Casual Sex. Serious Confusion.

It’s been psychologically proven that you can not be hypnotized unless you believe in hypnotism. For someone who professes to minor in psychology, I’ve done a poor job at remembering the specifics. However, I am not one of those people who believes in hypnotism, and if you were to snap your fingers in my face I’d rear red with annoyance, not compliance. I’ve spent the better part of two years trying to start this story differently, because if there’s one thing I believe in less than hypnotism, it’s a cliché. But when I met the boy on the elevator on move-in day of my freshman year in college, his skin as black as the sky on a proper winter night, shoulders like a mountain ridge I knew I’d get lost in, his hold on me was hypnotic. I felt magnets at my feet pulling me closer. The gap between his two front teeth seemed just big enough for me, and I laughed at the way he had to bow his head as he left the elevator.

“How tall do you think that guy is?” my sister asked, hair a frizzy disco ball framing her face. “He’s gotta be almost seven feet tall.” I nodded, knowing that somehow I’d never ask him how tall he is. He probably hated that.

More than anything I wanted this boy to be my friend. I wanted to make him laugh and watch him cry and I wanted him to want to make me laugh and watch me cry. You know the kind of friend you believe was your soulmate in a previous life? That nagging familiarity poked me on the shoulder in that elevator on that day, and when I whipped my head around to ask it how I knew him, nothing was behind me. Our story lay ahead of me.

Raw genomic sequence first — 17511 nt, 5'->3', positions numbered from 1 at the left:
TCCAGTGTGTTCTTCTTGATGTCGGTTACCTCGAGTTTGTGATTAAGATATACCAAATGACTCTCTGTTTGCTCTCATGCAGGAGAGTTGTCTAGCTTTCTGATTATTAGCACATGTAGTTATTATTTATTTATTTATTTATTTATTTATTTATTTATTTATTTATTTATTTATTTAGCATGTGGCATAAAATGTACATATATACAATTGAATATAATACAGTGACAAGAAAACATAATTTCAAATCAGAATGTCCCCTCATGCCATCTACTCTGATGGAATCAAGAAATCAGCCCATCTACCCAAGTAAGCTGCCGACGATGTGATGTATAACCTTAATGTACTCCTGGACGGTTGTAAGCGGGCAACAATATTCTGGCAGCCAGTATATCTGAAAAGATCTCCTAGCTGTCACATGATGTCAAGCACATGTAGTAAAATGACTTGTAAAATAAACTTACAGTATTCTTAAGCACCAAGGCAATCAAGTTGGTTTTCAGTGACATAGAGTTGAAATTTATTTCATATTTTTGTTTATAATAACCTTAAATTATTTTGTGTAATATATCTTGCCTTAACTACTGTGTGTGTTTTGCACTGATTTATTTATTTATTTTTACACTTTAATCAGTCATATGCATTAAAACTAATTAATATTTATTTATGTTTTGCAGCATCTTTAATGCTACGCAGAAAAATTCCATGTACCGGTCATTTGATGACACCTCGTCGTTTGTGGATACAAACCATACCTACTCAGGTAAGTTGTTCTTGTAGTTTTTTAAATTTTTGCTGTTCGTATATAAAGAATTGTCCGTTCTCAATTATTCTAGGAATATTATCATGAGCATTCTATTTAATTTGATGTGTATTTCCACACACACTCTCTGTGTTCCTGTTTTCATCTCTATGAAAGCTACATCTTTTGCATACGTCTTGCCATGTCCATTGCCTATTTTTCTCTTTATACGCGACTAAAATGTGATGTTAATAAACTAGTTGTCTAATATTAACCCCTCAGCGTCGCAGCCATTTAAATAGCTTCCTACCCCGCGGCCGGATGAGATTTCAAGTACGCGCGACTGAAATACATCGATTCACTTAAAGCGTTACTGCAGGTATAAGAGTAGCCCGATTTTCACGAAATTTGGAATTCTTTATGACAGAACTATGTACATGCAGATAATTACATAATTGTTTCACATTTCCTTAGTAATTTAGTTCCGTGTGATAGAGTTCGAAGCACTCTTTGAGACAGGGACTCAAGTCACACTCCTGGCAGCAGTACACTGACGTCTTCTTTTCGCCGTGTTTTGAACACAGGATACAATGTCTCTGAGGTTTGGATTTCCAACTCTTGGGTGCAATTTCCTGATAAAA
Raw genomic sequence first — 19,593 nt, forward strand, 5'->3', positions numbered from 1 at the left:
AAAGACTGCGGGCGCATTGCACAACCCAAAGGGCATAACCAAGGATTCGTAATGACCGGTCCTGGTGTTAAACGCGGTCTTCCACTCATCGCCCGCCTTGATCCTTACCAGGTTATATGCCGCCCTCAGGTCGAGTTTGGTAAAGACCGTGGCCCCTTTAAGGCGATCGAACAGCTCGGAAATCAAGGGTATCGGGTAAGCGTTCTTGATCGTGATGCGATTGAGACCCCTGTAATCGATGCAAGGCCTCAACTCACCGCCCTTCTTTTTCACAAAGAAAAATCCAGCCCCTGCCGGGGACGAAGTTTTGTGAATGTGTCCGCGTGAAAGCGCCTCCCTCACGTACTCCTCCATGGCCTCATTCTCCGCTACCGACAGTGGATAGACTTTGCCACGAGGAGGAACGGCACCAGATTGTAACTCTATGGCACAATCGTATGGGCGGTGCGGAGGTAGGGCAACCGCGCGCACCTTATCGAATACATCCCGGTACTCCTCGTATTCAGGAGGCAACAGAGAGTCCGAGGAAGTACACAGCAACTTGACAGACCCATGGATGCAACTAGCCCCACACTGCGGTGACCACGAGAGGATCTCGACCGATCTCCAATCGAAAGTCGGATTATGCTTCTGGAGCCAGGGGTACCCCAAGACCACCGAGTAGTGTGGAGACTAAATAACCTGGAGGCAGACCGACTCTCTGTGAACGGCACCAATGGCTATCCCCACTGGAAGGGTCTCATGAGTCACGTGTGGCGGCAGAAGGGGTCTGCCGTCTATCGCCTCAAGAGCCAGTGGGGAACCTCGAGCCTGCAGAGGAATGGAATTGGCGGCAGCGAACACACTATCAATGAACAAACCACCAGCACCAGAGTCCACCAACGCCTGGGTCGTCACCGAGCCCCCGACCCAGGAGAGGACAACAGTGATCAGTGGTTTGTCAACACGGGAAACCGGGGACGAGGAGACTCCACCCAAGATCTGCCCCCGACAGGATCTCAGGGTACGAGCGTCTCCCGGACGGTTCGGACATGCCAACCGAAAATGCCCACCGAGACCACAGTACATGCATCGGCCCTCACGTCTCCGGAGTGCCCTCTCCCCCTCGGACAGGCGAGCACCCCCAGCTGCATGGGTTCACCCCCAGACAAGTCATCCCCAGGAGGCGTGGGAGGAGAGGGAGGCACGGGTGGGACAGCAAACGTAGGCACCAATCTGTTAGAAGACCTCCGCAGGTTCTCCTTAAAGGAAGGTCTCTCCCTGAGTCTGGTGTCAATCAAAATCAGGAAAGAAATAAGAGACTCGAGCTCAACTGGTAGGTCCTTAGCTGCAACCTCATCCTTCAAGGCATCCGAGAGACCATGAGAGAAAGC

I didn’t know the definition of the word “convocation” when I attended my first one, and I didn’t have a roommate to walk with either. The girl who was meant to live with me in the dorm had moved out before moving in, leaving me, a twin, who had shared a room most of her life, alone for the first time. I found an empty seat in the back left corner of the gathering, near a boy named Kevin.

“Is this seat taken?” A voice hovered above me, and I shook my head, not caring who it came from but only that it came. A pant-covered leg sat down next to mine, so close I remember it brushing my thigh. I thought how deceptively soft the fabric was, and you guessed it—these pants, which I would only later learn cost more than my apartment’s rent, belonged to the boy from the elevator. Can you believe my luck? I couldn’t. I had never been a luck magnet. A good grade always came with a bill, and a compliment always came with a question.

“Howdy,” I said, wishing right away I could snatch the word out of his ears and eat it again. But he laughed, showing that gap between his two front teeth and I laughed too. I couldn’t tell you a single word the university president said to us that day, but I could tell you the exact sentence Elevator Boy said to me that nearly broke my heart: “I think we’re going to be great friends.”

In true Elevator Boy fashion, he was right. We were great friends. And then we were more than friends. And now, I don’t know what we are.